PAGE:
When she was growing up, Sophie Corroon struggled to get through a ballet class or soccer tryout without having an anxiety attack.
The idea of going to sleepovers or being home alone left her feeling panicked. Corroon’s anxiety grew even more during high school in Salt Lake City, when the pressures of getting into college left her in tears at school or toiling for hours on assignments.
Corroon, now 20, has struggled with her mental health since fourth grade, and she’s not alone. And now, the coronavirus pandemic has multiplied the pressures on kids — many have spent almost a year doing remote learning, isolated from their friends and classmates. The portion of children’s emergency-room visits related to mental health was 44% higher in 2020, compared with the year before.
State lawmakers are increasingly seeking more support for kids. This year, legislation proposed in Utah and Arizona would add mental or behavioral health to the list of reasons students can be absent from class, similar to staying out with a physical illness. Similar laws have passed in Oregon, Maine, Colorado and Virginia in the past two years.
Offering mental health days can help children and parents communicate and prevent struggling students from falling behind in school or ending up in crisis, said Debbie Plotnick, vice president of the nonprofit advocacy group Mental Health America. Plotnick said mental health days can be even more effective when paired with mental health services in schools.
“We know that this year has been extra hard, and we know that it’s hard for young people,” Plotnick said. “That’s why it’s so essential that students feel comfortable to come forward and say … ‘I need to take some actions to support my mental health.’”
In Arizona, Democratic Sen. Sean Bowie has introduced a mental health day measure for the second time after legislation stalled in March as the pandemic took hold. Republican Gov. Doug Ducey has taken an interest in youth suicide and mental health, and Bowie said he’s confident it will be signed into law. The bill passed the state Senate unanimously Thursday.
Conservative Utah passed a law in 2018 letting kids take time off school for a mental illness. A new proposal from Republican Rep. Mike Winder would allow absences for students to deal with other kinds of mental pressures to further normalize treating a mental health concern like a physical one.
“If a student has a panic attack today, because of some drama going on at home, that’s not mental illness necessarily,” Winder said. “But maybe they need that day to catch their breath and maintain their mental health.”
Under the Utah bill, which passed out of committee Friday and will move to the House floor, mental health days would be treated like any other excused absence, Winder said. A parent would need to excuse their child, and students would still be expected to make up their schoolwork.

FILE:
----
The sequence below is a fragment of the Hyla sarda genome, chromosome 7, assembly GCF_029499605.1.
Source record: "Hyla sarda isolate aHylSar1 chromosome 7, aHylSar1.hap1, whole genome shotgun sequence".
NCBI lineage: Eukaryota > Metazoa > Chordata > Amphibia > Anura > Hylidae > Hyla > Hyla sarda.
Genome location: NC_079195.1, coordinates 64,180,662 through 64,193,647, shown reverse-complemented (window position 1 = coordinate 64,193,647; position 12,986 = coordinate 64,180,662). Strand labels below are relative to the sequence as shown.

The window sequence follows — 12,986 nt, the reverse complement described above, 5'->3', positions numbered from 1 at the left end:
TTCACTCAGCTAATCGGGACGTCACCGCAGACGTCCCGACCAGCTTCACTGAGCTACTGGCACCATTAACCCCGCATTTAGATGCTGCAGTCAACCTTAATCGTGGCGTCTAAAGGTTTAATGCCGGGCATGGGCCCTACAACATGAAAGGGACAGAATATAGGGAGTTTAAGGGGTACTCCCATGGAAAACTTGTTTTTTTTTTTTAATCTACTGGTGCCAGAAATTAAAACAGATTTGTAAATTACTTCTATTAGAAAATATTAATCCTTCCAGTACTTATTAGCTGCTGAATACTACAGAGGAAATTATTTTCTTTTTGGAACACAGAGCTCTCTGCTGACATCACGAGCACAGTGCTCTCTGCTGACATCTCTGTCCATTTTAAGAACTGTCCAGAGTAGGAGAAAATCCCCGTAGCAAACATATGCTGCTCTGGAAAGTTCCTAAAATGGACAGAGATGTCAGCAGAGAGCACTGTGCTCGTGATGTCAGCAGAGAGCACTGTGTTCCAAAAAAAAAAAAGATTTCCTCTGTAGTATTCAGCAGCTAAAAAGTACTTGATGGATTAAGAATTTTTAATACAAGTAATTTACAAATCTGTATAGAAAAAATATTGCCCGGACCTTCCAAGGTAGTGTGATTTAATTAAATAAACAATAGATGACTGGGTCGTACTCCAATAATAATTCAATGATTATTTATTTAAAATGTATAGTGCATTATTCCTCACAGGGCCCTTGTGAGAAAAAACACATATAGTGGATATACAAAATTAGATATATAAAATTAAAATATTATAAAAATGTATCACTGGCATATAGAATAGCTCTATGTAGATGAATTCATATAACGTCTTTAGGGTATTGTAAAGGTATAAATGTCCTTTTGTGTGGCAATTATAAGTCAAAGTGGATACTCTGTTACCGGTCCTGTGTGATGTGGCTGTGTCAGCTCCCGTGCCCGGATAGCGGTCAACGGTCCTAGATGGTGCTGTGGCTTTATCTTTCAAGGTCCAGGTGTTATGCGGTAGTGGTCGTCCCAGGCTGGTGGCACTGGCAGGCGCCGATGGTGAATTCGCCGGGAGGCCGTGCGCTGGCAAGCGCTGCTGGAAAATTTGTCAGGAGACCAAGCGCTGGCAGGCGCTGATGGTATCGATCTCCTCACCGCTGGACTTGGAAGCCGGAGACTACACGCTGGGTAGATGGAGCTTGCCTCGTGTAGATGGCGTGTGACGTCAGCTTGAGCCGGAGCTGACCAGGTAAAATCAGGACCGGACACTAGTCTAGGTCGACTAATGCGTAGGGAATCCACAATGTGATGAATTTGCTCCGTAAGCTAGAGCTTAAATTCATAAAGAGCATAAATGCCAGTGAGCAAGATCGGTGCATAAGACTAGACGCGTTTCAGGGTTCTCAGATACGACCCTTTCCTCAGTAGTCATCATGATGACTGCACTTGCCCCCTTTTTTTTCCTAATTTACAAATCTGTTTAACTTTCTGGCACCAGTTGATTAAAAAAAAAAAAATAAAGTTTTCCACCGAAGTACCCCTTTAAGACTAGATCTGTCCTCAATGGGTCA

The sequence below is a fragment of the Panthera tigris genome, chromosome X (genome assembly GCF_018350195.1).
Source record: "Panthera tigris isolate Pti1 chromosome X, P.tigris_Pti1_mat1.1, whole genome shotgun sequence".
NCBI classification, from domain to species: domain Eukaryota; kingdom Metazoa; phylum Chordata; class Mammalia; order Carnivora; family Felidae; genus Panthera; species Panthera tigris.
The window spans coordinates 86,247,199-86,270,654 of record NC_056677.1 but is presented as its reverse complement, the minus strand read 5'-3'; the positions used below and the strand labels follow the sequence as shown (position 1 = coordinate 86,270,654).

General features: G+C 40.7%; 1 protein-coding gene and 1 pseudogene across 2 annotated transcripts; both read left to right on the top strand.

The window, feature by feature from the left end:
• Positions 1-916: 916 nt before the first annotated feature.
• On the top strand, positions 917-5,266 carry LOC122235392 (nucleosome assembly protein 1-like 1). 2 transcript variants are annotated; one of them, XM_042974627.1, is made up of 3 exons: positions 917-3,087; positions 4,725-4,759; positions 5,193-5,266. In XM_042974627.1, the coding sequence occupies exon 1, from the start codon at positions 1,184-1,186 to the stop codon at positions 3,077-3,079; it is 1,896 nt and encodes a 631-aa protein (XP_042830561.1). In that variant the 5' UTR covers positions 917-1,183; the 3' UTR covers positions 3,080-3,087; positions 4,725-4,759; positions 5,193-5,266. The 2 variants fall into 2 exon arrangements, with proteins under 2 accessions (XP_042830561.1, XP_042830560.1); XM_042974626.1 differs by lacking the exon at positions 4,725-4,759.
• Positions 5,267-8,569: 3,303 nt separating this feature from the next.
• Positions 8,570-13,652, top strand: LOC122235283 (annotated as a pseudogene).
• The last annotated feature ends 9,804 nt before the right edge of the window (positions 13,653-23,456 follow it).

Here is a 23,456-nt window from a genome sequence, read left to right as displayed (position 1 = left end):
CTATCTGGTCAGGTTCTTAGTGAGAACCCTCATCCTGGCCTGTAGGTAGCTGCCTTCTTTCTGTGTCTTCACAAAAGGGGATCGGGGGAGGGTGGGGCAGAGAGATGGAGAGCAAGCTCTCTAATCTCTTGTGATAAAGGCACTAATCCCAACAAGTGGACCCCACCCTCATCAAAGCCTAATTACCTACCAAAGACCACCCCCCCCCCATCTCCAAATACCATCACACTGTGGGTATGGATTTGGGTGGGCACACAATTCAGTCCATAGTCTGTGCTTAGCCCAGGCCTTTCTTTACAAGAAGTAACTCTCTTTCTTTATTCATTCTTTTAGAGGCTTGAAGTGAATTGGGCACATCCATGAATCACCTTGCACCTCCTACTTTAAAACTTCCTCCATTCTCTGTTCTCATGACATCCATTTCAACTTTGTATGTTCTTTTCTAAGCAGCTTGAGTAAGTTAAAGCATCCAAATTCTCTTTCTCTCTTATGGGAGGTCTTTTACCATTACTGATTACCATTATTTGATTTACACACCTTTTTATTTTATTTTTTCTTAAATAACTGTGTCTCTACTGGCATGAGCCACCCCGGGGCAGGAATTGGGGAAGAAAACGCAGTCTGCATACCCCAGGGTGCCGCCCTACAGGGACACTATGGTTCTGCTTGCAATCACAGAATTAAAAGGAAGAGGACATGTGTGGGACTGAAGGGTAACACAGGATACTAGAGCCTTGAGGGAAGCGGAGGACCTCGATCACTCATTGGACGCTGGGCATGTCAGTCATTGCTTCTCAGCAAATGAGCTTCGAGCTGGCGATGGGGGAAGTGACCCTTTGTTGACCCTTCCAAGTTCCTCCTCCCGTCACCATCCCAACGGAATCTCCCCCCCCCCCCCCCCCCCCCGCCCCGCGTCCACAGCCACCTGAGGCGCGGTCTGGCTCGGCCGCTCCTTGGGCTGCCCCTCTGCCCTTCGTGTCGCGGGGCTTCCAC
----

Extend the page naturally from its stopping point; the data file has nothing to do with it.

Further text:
In Arizona, specific mental health day policies would be up to each school district, Bowie said.
Theresa Nguyen, a licensed clinical social worker, said she’s concerned about the potential long-term mental and academic effects that students may face from the pandemic. In addition to growing reports of anxiety and depression, Nguyen said, many students say they don’t feel like they’re absorbing class material virtually and they’re not getting enough support.
“They feel like, ‘Nobody cares that I’m struggling, so I’m basically being communicated to that I need to just deal with it by myself,’” said Nguyen, Mental Health America’s chief program officer. “And for a lot of youth, that means increased self-harm and suicide.”
For the last few years, Utah leaders have searched for ways to reduce an alarming rate of youth suicides. The pandemic has lent urgency, with many young people isolated from friends and school activities.
Winder’s bill is modeled after a similar program in Oregon that his daughter, Jessica Lee, found through her work on a youth-focused committee with the Utah chapter of the National Alliance on Mental Illness. In Oregon, students are given five excused absences every three months, and those can be either physical sick days or mental health days.
Lee, who is a senior at Southern Utah University studying clinical psychology, said she was inspired by youth activists who successfully championed the Oregon bill in 2019.
Lee and Corroon both work with the committee to help teenagers navigate their mental health. Over the years, Corroon learned to manage her anxiety with medication and therapy and is now a sophomore at the University of Washington, where she plans to study public health.
Part of her routine is taking a step back to prioritize her mental health — a chance she says other kids deserve, too.
“I definitely needed those days to just stay home or seek out a resource rather than forcing myself to go to school and putting more stress on my mental health,” Corroon said.
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